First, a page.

The Function of Law in a Nation


The law is the system of rules that a government or society develops in order to deal with crime, business agreements, and social relationships. It includes both public law and private law. Public law deals with the activities of a government and ensures that individual rights are respected. Private law, on the other hand, deals with the property and personal freedoms of individuals. Tort law allows people to seek compensation when they are harmed by someone else’s actions, for example in car accidents or defamation.

Law can serve many functions in a nation: it can keep the peace, preserve the status quo, protect minorities against majorities, promote social justice, and provide for orderly social change. Whether or not a legal system accomplishes these goals depends on its ability to identify and punish criminals, enforce contracts, and resolve disputes.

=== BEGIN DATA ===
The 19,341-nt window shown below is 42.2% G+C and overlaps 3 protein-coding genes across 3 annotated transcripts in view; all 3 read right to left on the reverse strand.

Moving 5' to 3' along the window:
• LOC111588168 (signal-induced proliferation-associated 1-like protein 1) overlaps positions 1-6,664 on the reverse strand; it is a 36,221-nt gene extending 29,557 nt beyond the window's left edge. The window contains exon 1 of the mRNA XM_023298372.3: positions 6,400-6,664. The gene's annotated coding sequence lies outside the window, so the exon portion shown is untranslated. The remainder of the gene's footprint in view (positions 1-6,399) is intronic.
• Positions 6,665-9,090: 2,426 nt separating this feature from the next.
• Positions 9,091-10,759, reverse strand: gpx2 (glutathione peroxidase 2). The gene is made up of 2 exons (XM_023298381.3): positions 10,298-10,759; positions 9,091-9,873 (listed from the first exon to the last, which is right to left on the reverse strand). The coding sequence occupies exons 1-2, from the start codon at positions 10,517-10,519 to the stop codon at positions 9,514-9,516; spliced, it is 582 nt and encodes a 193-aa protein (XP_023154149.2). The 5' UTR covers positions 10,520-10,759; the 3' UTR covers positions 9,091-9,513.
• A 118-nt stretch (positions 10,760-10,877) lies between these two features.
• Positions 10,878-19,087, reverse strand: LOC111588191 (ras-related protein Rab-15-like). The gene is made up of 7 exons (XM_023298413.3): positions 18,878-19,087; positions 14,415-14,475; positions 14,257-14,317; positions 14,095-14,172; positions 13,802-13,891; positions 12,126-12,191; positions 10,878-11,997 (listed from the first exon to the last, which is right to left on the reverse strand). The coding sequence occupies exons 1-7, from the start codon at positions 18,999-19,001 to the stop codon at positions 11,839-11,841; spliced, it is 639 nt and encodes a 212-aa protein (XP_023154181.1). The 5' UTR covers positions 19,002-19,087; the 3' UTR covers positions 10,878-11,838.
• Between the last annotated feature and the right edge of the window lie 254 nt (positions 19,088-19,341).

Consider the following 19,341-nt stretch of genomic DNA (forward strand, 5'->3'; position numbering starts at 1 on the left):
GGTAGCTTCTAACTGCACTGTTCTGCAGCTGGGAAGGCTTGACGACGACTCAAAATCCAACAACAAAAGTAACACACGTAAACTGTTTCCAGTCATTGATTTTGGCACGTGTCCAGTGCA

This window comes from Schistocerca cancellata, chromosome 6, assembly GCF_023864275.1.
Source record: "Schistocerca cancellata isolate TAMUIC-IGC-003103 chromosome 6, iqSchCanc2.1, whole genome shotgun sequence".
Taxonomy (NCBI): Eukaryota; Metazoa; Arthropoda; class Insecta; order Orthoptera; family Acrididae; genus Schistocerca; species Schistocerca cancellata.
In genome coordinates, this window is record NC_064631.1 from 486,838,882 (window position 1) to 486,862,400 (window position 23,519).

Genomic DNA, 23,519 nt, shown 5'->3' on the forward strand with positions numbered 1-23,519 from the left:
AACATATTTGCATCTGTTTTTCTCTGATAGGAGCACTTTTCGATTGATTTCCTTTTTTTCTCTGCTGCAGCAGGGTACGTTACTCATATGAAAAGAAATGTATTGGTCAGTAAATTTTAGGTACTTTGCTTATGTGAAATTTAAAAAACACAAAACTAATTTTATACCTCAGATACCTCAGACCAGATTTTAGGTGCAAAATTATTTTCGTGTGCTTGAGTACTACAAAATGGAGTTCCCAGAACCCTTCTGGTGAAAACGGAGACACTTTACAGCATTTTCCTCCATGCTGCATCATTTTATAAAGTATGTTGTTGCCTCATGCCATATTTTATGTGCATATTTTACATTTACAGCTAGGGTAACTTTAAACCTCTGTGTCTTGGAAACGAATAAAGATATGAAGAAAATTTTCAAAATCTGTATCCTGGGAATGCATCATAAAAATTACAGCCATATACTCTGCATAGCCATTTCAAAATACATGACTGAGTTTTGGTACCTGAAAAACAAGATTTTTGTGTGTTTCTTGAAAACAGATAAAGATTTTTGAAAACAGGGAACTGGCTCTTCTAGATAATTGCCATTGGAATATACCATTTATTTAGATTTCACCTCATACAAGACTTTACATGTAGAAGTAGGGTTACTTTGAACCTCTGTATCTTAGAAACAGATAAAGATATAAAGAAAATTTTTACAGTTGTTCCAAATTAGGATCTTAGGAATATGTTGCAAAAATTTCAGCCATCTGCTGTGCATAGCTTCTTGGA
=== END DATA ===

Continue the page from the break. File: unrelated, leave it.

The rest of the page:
It also depends on its political power and the nature of its institutions. An authoritarian government can keep the peace and maintain the status quo, but it will have difficulty protecting citizens’ rights or promoting social justice. A democratic government, on the other hand, can be a model of good law, but it will not succeed without popular support. It may not be able to resist popular pressure from organized groups or to address the needs of different socioeconomic classes. A government that is corrupt, repressive, or unstable cannot be considered a lawful government. Joel Feinberg and Stephen Darwall are the most prominent defenders of a third theory of law’s function sometimes referred to as the “demand theory” of rights–the view that legal validity flows from the power or capacity of right-holders to demand their legal rights (Feinberg 1970: 130-158; 1980: 155; 1992: 185; 2007: 18-19). This approach to rights has also been advocated by William Blackstone.

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